Marley & Aniston

Jennifer Aniston – an actor seen frequently doing great work in poor films, sometimes excellent work in good films, and occasionally, amazing work in excellent films. How are we to know this prolific and skilled artist’s full range? We’ll just have to watch all of her films. After a hiatus, Aniston of the Week is back, and this time, it’s Marley & Me.

FILM: Marley & Me Jen on phone
DIRECTOR: David Frankel
YEAR: 2008
SCREENWRITER: Scott Frank, Don Roos
PLOT SUMMARY: Jenny is married to John (Owen Wilson), who is also an (aspiring) reporter. They move to Florida and buy a house. Jenny’s career is very successful, with her taking frequent trips abroad for work. When he senses she wants to have a baby, he’s encouraged by his friend to get her a puppy instead. They name the puppy Marley and essentially never bother to train him, so he constantly behaves erratically and wrecks their house. Instead of becoming a reporter, John writes a column, which features Marley heavily. Eventually they have kids and Jenny struggles with being a full-time Mum. They move to Philadelphia so John can be a reporter but he ends up writing a column again. The whole family loves Marley right until the end of his life.
CHARACTER TRAITS: Ambitious, intelligent, organised, patient. marley-and-me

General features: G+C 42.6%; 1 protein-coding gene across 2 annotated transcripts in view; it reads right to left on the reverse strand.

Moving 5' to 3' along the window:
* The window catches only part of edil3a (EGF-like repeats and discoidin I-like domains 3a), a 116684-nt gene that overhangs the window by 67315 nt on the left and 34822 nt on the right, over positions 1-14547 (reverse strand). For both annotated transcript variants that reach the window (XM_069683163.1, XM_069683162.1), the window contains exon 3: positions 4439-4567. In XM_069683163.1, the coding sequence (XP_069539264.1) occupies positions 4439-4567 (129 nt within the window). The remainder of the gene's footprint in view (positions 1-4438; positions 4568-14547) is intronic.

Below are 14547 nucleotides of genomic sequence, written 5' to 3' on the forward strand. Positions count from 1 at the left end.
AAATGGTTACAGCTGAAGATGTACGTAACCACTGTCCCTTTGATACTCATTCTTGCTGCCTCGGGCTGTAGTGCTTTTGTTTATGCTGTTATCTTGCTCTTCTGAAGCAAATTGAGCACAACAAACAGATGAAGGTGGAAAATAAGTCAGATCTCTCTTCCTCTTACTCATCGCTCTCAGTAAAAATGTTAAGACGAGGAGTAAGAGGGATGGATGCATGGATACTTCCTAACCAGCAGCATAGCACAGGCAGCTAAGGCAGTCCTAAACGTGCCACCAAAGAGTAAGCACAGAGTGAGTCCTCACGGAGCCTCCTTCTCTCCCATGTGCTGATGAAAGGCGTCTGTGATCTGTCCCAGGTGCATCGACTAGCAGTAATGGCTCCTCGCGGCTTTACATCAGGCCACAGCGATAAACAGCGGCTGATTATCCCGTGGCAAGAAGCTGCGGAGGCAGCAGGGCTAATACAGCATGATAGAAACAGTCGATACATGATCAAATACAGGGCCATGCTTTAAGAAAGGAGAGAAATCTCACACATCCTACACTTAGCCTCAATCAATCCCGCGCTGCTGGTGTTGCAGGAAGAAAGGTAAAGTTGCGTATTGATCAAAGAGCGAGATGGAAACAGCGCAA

NOTES ON PERFORMANCE: A key moment here is Jenny adjusting to being a full-time mother, having previously been more successful in her career than John. Here, Aniston expresses the frustration of having seemingly conflicting feelings, of wanting to be with her children but feeling like she’s given up a part of her identity in order to do so. She’s angry, sad, frustrated, and showing all of it convincingly. It’s a shame the film doesn’t focus more on this struggle, seeing as it’s about the only real drama in the film.
NOTES ON FILM: A real comfort blanket of a film where essentially nothing much happens and a family live a fairly privileged life. Being from the male perspective makes it all the weaker – the film is based on the book from which the columns about Marley came. Still, Jenny’s identity crisis is so much richer than John’s – at one point she even declares how exhausted she is with his dissatisfaction, despite how full their lives are – but this is not given any further exploration. Ultimately it’s a weepy about a dog that teaches children about death.
CONCLUSION: Standard Aniston is a mainly supporting role. Given that one big scene to show her dramatic skills, but otherwise usurped by Wilson’s voiceover.